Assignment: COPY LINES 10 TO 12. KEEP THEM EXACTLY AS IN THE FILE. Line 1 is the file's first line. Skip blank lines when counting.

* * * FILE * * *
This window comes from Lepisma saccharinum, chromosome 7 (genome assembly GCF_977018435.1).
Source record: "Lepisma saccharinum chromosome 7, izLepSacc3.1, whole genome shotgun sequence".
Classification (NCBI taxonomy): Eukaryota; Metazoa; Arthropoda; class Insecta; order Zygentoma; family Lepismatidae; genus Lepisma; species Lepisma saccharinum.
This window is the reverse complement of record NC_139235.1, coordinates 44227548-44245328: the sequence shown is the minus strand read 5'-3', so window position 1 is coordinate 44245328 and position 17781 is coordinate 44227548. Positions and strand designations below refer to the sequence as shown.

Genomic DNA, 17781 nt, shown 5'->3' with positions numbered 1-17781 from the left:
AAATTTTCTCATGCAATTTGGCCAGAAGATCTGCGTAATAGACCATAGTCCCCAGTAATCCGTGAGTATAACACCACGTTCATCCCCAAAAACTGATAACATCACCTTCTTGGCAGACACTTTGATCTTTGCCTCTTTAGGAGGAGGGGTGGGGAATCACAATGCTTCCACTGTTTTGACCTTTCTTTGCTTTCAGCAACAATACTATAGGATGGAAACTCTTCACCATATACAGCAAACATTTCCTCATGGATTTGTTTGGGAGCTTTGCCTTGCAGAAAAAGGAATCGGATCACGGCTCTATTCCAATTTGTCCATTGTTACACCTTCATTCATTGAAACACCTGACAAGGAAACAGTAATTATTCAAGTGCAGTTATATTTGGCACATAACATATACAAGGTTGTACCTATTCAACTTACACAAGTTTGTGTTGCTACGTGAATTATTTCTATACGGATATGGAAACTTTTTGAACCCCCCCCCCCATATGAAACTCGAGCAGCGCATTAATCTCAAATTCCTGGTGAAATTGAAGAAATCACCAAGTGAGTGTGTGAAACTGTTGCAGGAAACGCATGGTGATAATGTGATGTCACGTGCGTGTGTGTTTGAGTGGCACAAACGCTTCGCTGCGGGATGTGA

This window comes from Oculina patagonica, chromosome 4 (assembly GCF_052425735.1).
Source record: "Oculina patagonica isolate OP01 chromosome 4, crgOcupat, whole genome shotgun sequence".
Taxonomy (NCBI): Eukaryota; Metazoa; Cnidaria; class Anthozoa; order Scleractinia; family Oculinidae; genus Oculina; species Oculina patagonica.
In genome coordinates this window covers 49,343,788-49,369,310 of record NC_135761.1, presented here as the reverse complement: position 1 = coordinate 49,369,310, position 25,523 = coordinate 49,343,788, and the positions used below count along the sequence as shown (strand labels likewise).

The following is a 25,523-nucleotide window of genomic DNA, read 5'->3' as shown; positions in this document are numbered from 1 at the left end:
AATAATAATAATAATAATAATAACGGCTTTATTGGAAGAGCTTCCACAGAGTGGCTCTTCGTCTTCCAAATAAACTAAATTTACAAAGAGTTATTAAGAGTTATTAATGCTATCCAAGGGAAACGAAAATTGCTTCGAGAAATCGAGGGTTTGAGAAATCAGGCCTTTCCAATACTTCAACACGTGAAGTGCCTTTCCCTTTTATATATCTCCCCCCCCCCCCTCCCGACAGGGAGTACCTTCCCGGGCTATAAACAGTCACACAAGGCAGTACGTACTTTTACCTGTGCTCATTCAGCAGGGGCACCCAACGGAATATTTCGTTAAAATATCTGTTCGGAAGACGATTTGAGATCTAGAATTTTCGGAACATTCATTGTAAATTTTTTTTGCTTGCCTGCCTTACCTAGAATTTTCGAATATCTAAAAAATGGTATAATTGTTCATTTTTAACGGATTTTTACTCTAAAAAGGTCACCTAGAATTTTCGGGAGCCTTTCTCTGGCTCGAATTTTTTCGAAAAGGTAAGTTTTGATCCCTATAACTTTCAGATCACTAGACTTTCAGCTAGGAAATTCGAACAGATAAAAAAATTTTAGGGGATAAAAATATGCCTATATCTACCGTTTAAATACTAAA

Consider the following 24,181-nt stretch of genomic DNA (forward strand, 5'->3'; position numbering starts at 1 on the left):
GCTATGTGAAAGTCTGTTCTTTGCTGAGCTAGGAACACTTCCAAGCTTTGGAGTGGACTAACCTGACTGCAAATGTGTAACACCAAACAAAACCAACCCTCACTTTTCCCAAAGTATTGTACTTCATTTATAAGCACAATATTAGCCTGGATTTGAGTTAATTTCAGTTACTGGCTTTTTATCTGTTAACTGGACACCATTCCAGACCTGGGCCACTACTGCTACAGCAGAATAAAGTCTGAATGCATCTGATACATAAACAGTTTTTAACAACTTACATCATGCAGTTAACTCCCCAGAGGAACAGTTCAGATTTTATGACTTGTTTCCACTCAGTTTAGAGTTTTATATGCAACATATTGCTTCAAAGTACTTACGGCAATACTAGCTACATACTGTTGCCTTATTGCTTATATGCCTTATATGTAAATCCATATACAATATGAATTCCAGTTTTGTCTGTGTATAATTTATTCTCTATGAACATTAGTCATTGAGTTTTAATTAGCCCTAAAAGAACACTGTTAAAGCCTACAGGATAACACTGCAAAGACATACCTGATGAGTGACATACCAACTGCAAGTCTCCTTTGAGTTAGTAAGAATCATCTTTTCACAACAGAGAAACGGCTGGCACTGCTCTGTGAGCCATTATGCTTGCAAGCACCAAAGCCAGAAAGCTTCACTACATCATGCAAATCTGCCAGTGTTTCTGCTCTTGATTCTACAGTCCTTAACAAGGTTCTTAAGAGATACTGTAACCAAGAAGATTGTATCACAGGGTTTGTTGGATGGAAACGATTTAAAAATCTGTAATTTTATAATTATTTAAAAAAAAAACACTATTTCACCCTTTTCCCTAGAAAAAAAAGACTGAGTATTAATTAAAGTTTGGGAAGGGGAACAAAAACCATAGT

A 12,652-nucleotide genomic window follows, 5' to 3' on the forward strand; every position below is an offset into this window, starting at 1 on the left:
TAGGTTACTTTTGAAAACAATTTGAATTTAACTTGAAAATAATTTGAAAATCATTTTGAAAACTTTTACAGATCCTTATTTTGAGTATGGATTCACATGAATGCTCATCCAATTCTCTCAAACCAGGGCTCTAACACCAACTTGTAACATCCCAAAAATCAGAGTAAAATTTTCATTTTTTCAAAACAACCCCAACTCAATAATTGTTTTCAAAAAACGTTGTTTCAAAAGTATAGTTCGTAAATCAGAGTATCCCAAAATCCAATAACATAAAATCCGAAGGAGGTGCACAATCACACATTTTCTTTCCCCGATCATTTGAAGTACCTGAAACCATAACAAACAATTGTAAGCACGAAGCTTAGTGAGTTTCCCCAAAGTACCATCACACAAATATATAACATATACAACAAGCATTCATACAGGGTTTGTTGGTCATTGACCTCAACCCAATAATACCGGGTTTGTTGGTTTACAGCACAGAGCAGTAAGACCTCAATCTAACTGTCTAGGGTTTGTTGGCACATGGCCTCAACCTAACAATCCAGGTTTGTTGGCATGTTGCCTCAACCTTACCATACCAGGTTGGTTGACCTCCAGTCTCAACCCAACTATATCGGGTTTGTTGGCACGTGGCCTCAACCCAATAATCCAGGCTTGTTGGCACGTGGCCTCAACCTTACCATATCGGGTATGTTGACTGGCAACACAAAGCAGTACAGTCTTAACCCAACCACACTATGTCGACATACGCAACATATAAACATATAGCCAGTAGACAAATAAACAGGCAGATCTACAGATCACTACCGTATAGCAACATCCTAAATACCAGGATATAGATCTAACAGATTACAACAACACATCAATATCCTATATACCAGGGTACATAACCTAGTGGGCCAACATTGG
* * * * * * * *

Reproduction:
In genome coordinates this window covers 49,343,788-49,369,310 of record NC_135761.1, presented here as the reverse complement: position 1 = coordinate 49,369,310, position 25,523 = coordinate 49,343,788, and the positions used below count along the sequence as shown (strand labels likewise).

The following is a 25,523-nucleotide window of genomic DNA, read 5'->3' as shown; positions in this document are numbered from 1 at the left end:
AATAATAATAATAATAATAATAACGGCTTTATTGGAAGAGCTTCCACAGAGTGGCTCTTCGTCTTCCAAATAAACTAAATTTACAAAGAGTTATTAAGAGTTATTAATGCTATCCAAGGGAAACGAAAATTGCTTCGAGAAATCGAGGGTTTGAGAAATCAGGCCTTTCCAATACTTCAACACGTGAAGTGCCTTTCCCTTTTATATATCTCCCCCCCCCCCCTCCCGACAGGGAGTACCTTCCCGGGCTATAAACAGTCACACAAGGCAGTACGTACTTTTACCTGTGCTCATTCAGCAGGGGCACCCAACGGAATATTTCGTTAAAATATCTGTTCGGAAGACGATTTGAGATCTAGAATTTTCGGAACATTCATTGTAAATTTTTTTTGCTTGCCTGCCTTACCTAGAATTTTCGAATATCTAAAAAATGGTATAATTGTTCATTTTTAACGGATTTTTACTCTAAAAAGGTCACCTAGAATTTTCGGGAGCCTTTCTCTGGCTCGAATTTTTTCGAAAAGGTAAGTTTTGATCCCTATAACTTTCAGATCACTAGACTTTCAGCTAGGAAATTCGAACAGATAAAAAAATTTTAGGGGATAAAAATATGCCTATATCTACCGTTTAAATACTAAA